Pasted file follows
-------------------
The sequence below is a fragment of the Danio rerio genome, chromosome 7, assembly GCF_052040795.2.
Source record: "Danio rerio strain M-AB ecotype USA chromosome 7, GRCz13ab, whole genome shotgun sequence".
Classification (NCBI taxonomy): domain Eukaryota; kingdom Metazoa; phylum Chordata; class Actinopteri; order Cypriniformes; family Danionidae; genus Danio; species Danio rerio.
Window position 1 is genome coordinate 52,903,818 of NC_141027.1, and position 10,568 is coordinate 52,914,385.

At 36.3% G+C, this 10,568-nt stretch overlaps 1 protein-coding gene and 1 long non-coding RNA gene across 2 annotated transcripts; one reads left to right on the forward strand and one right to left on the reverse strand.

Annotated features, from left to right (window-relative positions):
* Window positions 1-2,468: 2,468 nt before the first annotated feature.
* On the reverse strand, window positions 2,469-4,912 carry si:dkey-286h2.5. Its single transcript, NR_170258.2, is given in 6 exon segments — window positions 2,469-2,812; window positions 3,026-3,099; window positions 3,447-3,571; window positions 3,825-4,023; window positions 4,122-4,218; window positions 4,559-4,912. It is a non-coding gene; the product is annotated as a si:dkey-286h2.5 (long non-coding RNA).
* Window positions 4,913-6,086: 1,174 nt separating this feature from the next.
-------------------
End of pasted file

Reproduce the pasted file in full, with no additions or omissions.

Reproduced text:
The sequence below is a fragment of the Danio rerio genome, chromosome 7, assembly GCF_052040795.2.
Source record: "Danio rerio strain M-AB ecotype USA chromosome 7, GRCz13ab, whole genome shotgun sequence".
Classification (NCBI taxonomy): domain Eukaryota; kingdom Metazoa; phylum Chordata; class Actinopteri; order Cypriniformes; family Danionidae; genus Danio; species Danio rerio.
Window position 1 is genome coordinate 52,903,818 of NC_141027.1, and position 10,568 is coordinate 52,914,385.

At 36.3% G+C, this 10,568-nt stretch overlaps 1 protein-coding gene and 1 long non-coding RNA gene across 2 annotated transcripts; one reads left to right on the forward strand and one right to left on the reverse strand.

Annotated features, from left to right (window-relative positions):
* Window positions 1-2,468: 2,468 nt before the first annotated feature.
* On the reverse strand, window positions 2,469-4,912 carry si:dkey-286h2.5. Its single transcript, NR_170258.2, is given in 6 exon segments — window positions 2,469-2,812; window positions 3,026-3,099; window positions 3,447-3,571; window positions 3,825-4,023; window positions 4,122-4,218; window positions 4,559-4,912. It is a non-coding gene; the product is annotated as a si:dkey-286h2.5 (long non-coding RNA).
* Window positions 4,913-6,086: 1,174 nt separating this feature from the next.